“Their land is filled with idols; they bow down to the work of their hands, to what their own fingers have made.”– Isaiah 2:8
It took me years after being a Christian to truly understand and own how idols play out in my life and intersect with my faith. I had a limited picture of idols being golden figures on a shelf, with candles encircling them, and incense burning beside them, and with people kneeling before them as they ask for things like rain for their fields. The idea of idols being personal was a new concept for me. I had not considered that idols could live within me, not just be amongst me—that idolatry is not always about worshiping other spiritual gods but can be about worshiping personal gods, made by our own hands, to bring us glory.
In Tim Keller’s book Counterfeit Gods, he defines an idol as “an extremely sophisticated idea, integrating intellectual, psychological, social, cultural, and spiritual categories. There are personal idols, such as romantic love and family; or money, power, and achievement; or access to particular social circles; or the emotional dependence of others in you; or health, fitness, and physical beauty. Many look to these things for hope, meaning, and fulfillment that only God can provide.” Ultimately, Keller goes on to say that idols are “anything more important to you than God, anything that absorbs your heart and imagination more than God, and anything that you seek to give you what only God can give.”
When I first read this definition of idols, I was immediately ushered into clarity and conviction, as I can name not just one idol in my heart, but multiple. I would dare to say that there are often kingdoms of idols residing in my heart, as I often look outside of God for happiness and wholeness.
There is something that seems to drive a desire within me to hustle for my happiness and wholeness, instead of simply letting it graciously rest upon me in Christ Jesus. And idols, oh, they make their homes in thinking like that.
The truth is, idols divide our hearts, fracture them, and ultimately break them.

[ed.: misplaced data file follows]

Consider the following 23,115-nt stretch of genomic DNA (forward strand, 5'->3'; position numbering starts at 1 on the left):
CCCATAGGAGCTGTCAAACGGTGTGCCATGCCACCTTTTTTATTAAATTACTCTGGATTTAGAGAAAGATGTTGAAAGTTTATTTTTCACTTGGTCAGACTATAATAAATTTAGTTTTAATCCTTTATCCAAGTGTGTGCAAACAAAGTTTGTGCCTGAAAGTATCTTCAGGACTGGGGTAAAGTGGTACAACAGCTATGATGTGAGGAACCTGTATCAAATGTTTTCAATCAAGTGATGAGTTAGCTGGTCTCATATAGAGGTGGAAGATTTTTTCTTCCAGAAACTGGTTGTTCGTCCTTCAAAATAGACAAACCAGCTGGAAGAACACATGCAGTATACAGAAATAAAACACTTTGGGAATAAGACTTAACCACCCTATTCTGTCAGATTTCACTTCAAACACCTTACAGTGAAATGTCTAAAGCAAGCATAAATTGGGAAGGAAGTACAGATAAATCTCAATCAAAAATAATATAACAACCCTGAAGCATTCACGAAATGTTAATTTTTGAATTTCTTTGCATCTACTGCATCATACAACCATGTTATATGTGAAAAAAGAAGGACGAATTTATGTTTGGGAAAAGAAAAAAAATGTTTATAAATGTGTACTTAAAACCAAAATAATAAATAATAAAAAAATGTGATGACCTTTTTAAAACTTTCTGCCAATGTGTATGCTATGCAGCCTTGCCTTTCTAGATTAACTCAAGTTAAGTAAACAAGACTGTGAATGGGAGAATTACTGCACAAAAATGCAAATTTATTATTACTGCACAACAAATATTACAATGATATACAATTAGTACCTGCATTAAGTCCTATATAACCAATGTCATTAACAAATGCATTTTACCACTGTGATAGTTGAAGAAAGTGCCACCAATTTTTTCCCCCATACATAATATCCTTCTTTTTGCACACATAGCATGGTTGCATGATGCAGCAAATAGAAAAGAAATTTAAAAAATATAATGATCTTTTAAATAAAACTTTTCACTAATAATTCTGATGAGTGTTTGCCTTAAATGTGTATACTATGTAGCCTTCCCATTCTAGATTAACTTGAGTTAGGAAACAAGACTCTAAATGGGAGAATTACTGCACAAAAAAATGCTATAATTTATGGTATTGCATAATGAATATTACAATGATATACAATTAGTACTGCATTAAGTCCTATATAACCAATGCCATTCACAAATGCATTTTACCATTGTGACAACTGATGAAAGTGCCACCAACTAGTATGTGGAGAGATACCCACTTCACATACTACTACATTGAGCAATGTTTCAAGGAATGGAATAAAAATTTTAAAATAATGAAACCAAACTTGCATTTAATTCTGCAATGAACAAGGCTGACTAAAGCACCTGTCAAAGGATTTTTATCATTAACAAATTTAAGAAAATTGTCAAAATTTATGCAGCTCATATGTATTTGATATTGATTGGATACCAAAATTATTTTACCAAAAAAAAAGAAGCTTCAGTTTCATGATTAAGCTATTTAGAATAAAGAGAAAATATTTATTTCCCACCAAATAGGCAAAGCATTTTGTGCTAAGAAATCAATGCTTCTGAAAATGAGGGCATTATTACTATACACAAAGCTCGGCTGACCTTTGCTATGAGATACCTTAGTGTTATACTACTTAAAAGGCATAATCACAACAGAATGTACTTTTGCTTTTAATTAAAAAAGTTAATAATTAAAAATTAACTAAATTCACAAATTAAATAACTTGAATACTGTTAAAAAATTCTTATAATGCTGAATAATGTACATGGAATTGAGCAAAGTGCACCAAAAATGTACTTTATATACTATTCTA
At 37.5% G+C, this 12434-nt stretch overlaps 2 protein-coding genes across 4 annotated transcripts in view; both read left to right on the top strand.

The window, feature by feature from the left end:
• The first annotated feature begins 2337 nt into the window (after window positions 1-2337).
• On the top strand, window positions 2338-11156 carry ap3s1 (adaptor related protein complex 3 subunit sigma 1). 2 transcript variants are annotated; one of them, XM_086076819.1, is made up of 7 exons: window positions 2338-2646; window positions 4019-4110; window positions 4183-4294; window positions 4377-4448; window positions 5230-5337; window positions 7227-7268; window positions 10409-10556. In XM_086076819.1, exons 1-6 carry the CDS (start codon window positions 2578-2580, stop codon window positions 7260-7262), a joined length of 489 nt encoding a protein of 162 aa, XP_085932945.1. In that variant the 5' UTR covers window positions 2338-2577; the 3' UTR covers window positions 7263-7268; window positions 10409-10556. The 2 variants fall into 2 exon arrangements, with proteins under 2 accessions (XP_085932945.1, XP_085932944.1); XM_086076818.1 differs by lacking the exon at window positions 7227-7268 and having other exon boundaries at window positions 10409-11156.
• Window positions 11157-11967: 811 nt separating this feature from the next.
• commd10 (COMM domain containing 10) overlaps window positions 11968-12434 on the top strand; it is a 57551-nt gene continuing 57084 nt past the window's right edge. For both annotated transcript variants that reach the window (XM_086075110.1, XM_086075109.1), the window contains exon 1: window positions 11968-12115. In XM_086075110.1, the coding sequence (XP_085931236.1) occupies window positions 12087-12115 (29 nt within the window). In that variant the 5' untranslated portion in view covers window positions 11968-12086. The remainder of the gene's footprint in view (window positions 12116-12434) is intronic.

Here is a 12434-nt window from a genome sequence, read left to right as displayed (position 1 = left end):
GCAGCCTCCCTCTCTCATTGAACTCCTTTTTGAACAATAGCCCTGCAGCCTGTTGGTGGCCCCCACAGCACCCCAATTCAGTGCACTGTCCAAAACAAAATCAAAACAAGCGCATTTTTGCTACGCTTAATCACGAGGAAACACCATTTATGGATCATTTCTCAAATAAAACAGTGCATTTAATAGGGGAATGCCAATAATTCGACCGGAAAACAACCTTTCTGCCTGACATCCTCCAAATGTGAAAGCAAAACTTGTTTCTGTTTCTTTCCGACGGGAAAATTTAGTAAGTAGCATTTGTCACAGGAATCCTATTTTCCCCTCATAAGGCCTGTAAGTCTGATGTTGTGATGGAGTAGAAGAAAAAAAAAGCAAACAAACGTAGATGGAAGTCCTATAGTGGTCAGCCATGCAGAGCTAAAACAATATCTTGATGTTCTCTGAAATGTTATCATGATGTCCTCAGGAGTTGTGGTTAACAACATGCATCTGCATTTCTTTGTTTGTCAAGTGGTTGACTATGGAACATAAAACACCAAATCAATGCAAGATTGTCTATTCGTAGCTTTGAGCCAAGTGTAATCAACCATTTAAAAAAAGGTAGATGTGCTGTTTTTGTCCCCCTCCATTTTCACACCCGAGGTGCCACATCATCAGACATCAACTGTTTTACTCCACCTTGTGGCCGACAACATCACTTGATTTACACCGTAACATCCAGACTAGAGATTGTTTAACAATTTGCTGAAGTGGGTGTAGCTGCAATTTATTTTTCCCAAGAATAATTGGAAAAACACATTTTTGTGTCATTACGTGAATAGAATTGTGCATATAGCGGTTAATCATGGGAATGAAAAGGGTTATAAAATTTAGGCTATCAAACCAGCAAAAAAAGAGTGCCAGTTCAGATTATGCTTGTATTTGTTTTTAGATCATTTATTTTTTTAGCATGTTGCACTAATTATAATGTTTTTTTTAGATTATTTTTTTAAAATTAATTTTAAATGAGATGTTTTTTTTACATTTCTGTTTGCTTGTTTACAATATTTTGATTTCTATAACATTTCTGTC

The truth is, idols divide our hearts, fracture them, and ultimately break them. They are not designed to make our hearts whole, but instead are designed to make our hearts sick and weary. Idols divide our hearts from our faith and our true hope. And in the cracks, they even cast doubt upon how whole our hearts can ever really be, even in God. Idols make our hearts unavailable to God. Over time we can forget that our idols only fit within our hands, but we were made to fit within His.
We end up settling for a life that is limited to our hands instead of the unlimitedness of existing in His.
Any idols we have, any happiness we create for ourselves, and any wholeness we try to attain without God, end up being a paper-mache version of all that we were created to have, be and live within in Christ Jesus. Idols are created; they do not create. As a result, we end up settling into a lesser form, a lesser call, and a lesser love. We end up settling on being disciples of paper-mache gods. We end up settling for a life that is limited to our hands instead of the unlimitedness of existing in His.
We have two choices in light of this: we can live for what we want or live for what we were created for. The second choice will only be easy to make when our hearts are convinced that Jesus is the love of our life and the only One worthy of our worship.
This week, seek how idolatry could be intersecting your life and faith, and ultimately pursue laying your idols down so your heart can be available to follow God.